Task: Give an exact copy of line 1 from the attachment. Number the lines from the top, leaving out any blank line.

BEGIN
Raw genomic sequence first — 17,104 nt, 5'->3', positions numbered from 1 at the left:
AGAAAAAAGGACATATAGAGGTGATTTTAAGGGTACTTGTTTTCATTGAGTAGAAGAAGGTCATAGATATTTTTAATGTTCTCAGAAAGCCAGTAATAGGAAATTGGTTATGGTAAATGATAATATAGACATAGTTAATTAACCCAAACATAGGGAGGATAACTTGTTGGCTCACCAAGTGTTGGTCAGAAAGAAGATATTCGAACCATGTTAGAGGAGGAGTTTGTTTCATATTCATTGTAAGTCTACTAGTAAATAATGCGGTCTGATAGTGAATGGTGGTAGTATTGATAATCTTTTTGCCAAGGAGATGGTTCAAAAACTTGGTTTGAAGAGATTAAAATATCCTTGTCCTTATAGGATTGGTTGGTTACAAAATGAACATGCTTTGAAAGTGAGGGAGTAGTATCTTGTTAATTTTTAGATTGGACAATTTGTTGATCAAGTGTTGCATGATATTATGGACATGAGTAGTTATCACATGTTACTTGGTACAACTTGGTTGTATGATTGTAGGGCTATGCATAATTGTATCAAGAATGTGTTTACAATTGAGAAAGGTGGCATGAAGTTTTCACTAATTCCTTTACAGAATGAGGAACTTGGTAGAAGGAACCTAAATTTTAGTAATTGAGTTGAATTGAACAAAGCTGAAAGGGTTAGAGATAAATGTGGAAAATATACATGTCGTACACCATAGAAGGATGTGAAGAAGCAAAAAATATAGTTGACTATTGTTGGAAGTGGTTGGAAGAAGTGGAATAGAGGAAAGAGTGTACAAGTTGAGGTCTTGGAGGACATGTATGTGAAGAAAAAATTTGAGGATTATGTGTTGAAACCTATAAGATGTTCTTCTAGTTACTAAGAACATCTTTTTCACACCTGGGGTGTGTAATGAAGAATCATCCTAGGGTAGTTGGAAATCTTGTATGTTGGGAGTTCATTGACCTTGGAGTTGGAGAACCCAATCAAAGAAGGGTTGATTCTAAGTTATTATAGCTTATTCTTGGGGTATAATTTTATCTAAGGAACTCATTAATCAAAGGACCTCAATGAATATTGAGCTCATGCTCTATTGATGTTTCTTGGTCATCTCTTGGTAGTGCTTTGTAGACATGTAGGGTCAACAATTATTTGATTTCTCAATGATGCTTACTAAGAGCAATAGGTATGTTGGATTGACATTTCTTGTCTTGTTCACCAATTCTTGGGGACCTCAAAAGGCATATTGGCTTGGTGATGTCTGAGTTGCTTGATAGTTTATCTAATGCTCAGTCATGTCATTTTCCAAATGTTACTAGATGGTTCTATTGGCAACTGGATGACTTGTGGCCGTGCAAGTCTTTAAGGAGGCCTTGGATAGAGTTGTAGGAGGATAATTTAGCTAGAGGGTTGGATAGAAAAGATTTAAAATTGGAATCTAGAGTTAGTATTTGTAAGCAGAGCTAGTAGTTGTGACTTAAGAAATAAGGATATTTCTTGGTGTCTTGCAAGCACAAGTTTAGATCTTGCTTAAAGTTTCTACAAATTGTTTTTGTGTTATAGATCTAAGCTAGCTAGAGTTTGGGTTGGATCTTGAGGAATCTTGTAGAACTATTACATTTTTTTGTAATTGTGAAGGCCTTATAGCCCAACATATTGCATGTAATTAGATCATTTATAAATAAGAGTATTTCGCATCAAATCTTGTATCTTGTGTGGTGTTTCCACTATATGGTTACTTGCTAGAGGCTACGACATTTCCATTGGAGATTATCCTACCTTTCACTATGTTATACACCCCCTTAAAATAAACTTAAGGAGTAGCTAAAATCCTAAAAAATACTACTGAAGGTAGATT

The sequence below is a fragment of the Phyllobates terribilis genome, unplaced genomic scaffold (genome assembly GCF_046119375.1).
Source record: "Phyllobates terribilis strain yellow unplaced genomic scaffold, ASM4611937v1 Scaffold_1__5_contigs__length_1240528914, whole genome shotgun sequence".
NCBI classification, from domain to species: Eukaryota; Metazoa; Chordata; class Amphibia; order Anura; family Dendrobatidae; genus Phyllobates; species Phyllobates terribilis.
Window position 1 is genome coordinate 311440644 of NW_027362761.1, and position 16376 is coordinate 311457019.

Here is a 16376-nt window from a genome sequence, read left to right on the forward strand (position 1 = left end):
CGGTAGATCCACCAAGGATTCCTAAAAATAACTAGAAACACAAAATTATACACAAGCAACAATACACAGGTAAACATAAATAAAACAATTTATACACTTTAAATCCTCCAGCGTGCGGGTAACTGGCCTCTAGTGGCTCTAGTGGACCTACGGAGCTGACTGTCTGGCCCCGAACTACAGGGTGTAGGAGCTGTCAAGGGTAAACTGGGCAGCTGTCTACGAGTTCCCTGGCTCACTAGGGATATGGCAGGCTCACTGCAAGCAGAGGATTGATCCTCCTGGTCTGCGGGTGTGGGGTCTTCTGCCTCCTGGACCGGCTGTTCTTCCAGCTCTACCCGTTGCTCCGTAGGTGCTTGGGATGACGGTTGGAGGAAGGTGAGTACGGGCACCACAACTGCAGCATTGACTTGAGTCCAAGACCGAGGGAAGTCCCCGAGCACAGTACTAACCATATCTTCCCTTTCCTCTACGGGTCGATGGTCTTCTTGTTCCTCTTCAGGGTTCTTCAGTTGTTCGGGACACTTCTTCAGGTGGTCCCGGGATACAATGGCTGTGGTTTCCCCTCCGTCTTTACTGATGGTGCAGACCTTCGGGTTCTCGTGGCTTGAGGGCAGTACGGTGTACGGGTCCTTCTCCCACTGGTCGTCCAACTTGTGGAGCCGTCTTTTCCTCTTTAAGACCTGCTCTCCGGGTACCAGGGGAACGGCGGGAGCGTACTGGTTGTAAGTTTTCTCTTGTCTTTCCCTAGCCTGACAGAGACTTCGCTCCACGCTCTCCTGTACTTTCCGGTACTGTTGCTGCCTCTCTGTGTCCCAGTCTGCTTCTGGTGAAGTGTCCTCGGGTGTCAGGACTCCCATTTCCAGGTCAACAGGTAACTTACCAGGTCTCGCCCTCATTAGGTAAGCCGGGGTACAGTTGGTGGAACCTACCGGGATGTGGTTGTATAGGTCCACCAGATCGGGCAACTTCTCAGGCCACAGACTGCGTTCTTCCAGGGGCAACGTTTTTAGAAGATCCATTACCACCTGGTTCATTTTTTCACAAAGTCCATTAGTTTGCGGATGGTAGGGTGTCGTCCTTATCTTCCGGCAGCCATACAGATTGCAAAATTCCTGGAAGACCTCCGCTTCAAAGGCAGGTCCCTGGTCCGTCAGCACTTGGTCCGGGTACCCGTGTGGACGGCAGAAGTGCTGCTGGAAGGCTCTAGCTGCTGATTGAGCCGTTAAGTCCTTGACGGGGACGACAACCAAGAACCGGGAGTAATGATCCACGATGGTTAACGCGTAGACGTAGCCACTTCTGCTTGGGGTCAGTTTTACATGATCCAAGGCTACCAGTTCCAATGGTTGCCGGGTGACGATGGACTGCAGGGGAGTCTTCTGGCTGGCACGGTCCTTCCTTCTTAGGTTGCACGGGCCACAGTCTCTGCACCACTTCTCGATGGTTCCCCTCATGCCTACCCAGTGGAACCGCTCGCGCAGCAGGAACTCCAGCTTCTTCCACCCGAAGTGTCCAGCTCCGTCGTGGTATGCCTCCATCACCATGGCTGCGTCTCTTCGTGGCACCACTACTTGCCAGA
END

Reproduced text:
Raw genomic sequence first — 17,104 nt, 5'->3', positions numbered from 1 at the left: